BY RECORD STAFF
The Harvard Law School Publicity Office announced Tuesday that it will launch a new magazine that “will actually reflect life at HLS.”
“We suddenly realized that the alums we’re sending these magazines to actually went to school here,” Publicity Officer Michael Armini said, slapping his palm to his forehead. “They know too much about what it’s like here to buy our flowers-and-sunshine propaganda.”
Armini said alumni disillusionment became apparent after the launch of Harvard Law Today, which ran ‘exposés’ such as: “Student-Professor Socializing Proliferates – And We Mean the Platonic Kind” and “Gropius Complex Dubbed Brilliant Solution to Student Housing – There’s Just Nothing Like Communal Bathrooms.”
“Our intent was to show how going to HLS is as much fun as partying in Miami,” Armini confessed. “But somewhere along the way, we forgot that it’s not.”
He continued: “All these years, we’ve been selling the ‘HLS lifestyle’ like a Palm Beach timeshare, where perhaps — and I’m just going out on a limb here — it might have improved alumni relations to depict HLS as an evolving community that faces real-life challenges.”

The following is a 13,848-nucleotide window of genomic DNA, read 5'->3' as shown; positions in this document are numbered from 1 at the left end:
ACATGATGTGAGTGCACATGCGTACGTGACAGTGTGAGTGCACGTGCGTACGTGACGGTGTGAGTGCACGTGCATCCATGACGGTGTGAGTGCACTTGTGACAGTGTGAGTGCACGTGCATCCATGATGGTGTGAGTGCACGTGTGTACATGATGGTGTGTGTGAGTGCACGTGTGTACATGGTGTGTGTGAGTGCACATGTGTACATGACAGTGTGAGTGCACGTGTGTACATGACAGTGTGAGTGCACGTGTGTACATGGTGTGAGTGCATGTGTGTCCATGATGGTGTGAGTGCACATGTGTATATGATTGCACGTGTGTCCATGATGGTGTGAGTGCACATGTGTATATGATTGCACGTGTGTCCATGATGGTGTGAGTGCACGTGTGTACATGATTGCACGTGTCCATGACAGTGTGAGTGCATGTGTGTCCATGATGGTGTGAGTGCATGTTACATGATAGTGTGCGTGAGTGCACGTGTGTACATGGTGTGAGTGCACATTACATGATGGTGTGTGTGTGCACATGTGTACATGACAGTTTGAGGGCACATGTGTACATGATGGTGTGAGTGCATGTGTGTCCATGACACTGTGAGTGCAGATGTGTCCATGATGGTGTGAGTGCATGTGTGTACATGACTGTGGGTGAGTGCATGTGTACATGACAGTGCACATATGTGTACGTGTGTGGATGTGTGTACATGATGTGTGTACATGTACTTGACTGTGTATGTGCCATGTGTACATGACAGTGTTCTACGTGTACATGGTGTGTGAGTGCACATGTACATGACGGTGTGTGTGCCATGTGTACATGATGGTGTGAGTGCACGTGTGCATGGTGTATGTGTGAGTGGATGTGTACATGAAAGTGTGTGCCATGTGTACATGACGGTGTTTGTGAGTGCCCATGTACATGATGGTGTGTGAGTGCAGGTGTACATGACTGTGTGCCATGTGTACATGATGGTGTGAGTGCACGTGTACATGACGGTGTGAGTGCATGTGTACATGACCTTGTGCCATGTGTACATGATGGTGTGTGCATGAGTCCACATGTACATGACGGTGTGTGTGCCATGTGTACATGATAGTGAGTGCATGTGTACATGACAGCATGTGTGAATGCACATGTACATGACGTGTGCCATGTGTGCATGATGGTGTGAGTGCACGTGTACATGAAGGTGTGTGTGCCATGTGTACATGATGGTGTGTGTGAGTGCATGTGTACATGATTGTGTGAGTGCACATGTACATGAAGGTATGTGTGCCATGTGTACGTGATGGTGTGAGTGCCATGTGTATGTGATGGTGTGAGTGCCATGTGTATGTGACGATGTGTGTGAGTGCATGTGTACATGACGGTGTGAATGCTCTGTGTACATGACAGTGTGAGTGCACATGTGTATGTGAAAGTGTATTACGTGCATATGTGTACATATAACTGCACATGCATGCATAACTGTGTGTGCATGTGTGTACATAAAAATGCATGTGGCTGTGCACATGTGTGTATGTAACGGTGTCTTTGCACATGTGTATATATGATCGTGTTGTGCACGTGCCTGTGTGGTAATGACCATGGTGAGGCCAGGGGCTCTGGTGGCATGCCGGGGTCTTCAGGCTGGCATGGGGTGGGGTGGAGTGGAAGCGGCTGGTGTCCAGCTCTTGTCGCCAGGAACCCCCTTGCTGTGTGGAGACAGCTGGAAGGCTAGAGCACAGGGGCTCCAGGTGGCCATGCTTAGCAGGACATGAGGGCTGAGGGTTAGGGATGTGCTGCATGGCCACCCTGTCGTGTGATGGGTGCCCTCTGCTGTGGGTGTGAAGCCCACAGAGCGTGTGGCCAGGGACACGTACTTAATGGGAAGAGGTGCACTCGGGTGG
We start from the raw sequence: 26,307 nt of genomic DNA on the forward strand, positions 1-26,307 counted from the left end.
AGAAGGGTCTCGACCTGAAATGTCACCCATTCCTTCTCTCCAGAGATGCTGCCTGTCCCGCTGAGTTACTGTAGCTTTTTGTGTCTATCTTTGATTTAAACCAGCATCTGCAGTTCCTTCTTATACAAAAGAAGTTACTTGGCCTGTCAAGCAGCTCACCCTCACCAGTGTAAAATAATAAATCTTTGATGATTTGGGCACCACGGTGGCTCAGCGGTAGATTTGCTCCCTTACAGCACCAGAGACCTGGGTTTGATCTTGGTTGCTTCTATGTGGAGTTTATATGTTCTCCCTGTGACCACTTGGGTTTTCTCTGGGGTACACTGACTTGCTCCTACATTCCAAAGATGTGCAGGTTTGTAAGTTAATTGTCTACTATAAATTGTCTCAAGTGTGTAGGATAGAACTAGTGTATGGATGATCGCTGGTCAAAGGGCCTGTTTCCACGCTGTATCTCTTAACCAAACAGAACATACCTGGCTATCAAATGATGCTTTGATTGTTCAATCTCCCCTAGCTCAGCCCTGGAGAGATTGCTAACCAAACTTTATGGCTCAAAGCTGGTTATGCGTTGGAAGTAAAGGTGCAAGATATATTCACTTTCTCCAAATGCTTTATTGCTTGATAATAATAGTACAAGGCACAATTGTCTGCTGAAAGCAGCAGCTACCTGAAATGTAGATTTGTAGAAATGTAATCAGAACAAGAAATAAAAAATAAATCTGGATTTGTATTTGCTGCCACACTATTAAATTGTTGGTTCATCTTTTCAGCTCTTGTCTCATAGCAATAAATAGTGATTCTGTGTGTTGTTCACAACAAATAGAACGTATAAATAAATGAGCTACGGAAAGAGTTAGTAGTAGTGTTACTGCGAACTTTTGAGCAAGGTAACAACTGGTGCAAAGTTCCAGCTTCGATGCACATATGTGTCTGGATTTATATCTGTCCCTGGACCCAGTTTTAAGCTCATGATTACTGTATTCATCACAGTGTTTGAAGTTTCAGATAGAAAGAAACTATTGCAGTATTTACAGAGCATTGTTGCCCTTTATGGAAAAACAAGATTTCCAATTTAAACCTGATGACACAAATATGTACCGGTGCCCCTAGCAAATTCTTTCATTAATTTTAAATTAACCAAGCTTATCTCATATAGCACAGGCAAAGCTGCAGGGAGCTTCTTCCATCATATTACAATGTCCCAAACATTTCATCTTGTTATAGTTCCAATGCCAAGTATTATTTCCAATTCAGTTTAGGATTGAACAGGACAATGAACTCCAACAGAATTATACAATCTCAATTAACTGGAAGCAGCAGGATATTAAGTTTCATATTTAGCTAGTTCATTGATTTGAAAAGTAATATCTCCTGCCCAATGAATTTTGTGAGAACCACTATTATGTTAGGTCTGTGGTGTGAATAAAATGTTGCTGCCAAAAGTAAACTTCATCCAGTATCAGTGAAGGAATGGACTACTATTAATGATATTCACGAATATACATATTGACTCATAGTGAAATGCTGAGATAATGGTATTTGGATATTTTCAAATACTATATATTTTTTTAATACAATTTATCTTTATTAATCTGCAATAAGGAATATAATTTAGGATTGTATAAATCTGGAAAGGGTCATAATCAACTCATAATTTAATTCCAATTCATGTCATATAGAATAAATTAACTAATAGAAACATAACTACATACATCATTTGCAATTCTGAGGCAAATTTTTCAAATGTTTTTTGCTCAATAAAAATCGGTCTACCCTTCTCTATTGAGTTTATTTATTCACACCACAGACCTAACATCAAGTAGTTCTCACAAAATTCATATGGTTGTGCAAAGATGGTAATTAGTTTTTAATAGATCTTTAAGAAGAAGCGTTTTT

Some HLS students have expressed confusion about the content of Harvard Law Today.
“The Bulletin, well, it’s just kind of harmlessly irrelevant,” Evan Belosa said. “But Harvard Law Today — sometimes I think they just make stuff up.”
Belosa continued: “For example, after I read their article on how awesome the Gropius Complex is, I decided to re-up for a third year of Grope living. Now I’m stuck in a 10-by-10 room with cinderblock walls and fluorescent lighting – do you know how hard it is to get action under fluorescent lights?”
Another student, Neil Cave, complained: “The first time I read Harvard Law Today, I tried to figure out why I’d never seen that many smiling students. Then I discovered that they’d just paid students to pretend to be happy for the pictures. I was relieved.”
Law School Dean Robert Clark denied that Harvard Law Today was part of an administration attempt to make HLS look good.
“What we’re really interested in getting out to alumni is the truth,” he said. “As long as we don’t have to acknowledge pesky problems like falling minority enrollment, bickering professors, and, well, anything having to do with Charlie Nesson.”
According to Armini, the new paper will include a number of new features.
“We thought we’d try something new and write about things that happen at HLS — we’ll start small and just cover events, then build up to controversial issues like student reaction to the new ice cream machine in the Hark,” he said. “Someday — but only if we get administrative support — we may even try interviewing real students.”
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